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Congressional committee votes to overturn a third DC law

GOP members of the House Oversight Committee questioned DC leaders Wednesday about how the District is being governed.

WASHINGTON — Some of D.C.'s top leaders faced tough questions from members of Congress Wednesday. The House Oversight Committee wants answers about how the District is being governed.

During the meeting, Republican members of the committee focused mainly on three areas: Crime, education and finances.

"D.C.’s officials have failed in their responsibility to keep safe its citizens and visitors and provide economic and educational opportunities for them, said Chairman James Comer (R-KY) in his opening statement. "Our committee must fulfill its responsibility to conduct oversight of the District of Columbia."

DC Council Chairman Phil Mendelson, Councilmember Charles Allen, D.C.'s Chief Financial Officer Glenn Lee and Greggory Pemberton, the head of D.C.'s Police Union were the four witnesses facing questions from members of the Committee. 

Following the hearing, the Committee voted 21-17 to strike down the DC Comprehensive Policing and Justice Reform Amendment Act of 2022. The measure was enacted after the George Floyd protests of 2020 and has been renewed as 'emergency' legislation each year since then.  

"We've already seen the effects of this bill," said the head of DC's Police Union, Detective Greggory Pemberton. "It's completely detrimental to the working conditions and the livelihoods of police officers and they will just continue to leave the department and it will be almost impossible for us to hire any new officers."

Essentially, Republicans on the House Oversight and Accountability Committee believe crime in D.C. is out of control and that the D.C. city council's policies are a major contributing factor.

Democrats, however, believe D.C.'s lack of statehood is holding the city back from being able to implement necessary changes and they ripped into their Republican colleagues arguing Congress shouldn't essentially be acting as a 535-member DC City Council.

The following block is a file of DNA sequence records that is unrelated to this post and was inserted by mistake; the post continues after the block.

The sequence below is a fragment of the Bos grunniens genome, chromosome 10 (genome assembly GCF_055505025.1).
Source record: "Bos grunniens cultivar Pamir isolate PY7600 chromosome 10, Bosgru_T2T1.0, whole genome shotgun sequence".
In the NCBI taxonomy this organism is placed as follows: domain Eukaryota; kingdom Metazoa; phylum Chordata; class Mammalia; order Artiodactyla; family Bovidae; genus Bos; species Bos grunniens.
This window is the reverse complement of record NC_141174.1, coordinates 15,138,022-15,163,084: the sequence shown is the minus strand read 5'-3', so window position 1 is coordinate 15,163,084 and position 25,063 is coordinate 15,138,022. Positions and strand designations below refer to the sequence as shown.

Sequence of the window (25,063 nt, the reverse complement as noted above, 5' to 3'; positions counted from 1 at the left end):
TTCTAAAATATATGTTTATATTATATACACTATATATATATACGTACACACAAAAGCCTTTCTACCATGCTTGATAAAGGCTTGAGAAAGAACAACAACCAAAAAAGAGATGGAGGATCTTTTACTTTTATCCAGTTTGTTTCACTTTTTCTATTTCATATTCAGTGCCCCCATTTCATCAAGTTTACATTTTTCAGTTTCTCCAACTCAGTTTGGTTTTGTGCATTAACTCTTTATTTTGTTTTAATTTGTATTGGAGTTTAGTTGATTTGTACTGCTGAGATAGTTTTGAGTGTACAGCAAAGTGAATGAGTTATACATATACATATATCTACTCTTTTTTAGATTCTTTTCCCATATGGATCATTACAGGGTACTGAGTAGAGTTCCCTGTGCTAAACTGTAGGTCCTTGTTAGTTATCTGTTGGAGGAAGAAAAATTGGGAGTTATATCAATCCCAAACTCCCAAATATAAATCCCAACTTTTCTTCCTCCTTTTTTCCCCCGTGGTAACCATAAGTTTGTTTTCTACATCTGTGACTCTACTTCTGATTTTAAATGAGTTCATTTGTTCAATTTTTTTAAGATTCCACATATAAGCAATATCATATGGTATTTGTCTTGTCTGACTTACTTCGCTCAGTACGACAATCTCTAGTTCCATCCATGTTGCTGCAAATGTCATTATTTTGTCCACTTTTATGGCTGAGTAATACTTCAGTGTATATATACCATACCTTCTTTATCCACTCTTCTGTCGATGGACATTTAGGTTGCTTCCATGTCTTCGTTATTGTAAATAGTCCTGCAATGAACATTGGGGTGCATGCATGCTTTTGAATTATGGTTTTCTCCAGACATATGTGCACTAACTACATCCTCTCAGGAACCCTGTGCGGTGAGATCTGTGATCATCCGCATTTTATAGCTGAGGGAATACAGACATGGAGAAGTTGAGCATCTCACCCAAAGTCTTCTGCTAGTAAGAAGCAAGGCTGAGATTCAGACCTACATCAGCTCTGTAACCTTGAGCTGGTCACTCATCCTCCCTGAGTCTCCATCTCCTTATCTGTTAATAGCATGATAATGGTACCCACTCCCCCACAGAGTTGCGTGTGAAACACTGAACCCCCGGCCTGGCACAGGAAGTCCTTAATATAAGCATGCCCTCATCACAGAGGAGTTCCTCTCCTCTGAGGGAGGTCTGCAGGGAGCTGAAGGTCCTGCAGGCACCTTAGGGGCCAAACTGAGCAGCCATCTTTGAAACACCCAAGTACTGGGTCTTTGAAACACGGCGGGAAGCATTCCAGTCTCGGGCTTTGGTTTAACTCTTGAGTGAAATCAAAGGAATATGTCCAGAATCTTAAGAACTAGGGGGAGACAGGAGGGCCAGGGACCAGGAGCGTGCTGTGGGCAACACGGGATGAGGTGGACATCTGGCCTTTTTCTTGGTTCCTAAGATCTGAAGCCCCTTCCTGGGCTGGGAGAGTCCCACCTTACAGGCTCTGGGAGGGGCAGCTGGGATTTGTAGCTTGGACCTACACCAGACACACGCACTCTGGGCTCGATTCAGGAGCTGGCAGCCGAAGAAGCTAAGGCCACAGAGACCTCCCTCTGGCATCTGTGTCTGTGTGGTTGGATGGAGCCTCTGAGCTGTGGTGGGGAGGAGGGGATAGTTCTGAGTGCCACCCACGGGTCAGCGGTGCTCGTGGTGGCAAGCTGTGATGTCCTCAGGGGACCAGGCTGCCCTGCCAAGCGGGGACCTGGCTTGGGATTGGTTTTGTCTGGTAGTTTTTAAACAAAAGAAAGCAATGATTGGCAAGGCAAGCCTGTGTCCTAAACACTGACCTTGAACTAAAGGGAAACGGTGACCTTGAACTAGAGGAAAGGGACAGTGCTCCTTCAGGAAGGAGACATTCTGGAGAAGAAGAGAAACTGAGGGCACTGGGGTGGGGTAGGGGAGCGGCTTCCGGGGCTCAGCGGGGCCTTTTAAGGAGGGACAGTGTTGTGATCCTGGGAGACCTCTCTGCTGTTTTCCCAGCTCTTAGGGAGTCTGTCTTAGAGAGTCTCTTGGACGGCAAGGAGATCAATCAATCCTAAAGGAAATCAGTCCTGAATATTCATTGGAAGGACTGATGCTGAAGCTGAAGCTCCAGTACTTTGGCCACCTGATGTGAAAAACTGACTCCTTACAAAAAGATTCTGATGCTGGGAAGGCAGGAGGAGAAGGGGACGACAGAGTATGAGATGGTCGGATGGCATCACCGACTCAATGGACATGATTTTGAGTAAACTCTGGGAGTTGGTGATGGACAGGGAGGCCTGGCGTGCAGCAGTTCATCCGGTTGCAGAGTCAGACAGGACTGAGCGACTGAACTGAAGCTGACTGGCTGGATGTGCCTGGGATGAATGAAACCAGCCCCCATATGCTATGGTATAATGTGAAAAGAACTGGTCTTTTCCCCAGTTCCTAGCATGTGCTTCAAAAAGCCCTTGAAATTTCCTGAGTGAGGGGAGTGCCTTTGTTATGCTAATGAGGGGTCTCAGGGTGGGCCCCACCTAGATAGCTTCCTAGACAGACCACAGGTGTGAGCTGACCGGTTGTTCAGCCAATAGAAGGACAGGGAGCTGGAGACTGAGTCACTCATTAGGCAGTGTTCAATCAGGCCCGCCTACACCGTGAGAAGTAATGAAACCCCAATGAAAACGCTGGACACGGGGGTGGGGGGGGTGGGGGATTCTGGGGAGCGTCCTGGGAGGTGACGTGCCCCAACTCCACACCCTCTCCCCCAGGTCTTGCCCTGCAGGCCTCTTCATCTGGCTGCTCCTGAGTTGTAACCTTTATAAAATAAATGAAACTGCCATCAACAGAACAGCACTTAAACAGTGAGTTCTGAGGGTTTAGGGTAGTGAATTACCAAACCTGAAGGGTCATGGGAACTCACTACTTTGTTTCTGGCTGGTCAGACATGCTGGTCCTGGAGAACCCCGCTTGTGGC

"This is a national problem. It does not correlate and the union can't provide any evidence that shows it correlates with the legislation," said D.C. Council Chairman Phil Mendelson. "It is a national problem that right now people are not attracted to working in a police department."  

Republicans have already notched a victory by overturning D.C.'s Revised Criminal Code Act. President Joe Biden signed the resolution last week that prevents the act from going into effect. 

Chairman James Comer says it's time to address "the policies that have plagued our capital city." Comer is calling the hearing Overdue Oversight of the Capital City: Part I.

D.C. Mayor Muriel Bowser is being invited to a second hearing, scheduled for May 16. 

"We think there's a solution to this," Chairman Comer told WUSA9 following the hearing. "We want to work with the (DC) Council. This was a sincere hearing to try to deliver the message we want to work with you. If you continue to pass soft on crime legislation we're going to continue to work in a bipartisan way to overrule that." 

D.C. Attorney General Brian Schwalb spoke to WUSA9 prior to the hearing about Congressional efforts to manage DC's laws. 

"Too often our concerns that are addressed by people who live and work in the District of Columbia are disregarded by national politicians, who unfortunately I think are more concerned with their own political positions in their respective states than really working with us to make sure we are a safe and healthy community," Schwalb said. 

Maryland Congressman Jamie Raskin is the top Democrat on the oversight committee.

"This hearing is just one more political distraction designed to placate the ultra-MAGA base and one more affront to self-government in local Washington," Raskin said. 

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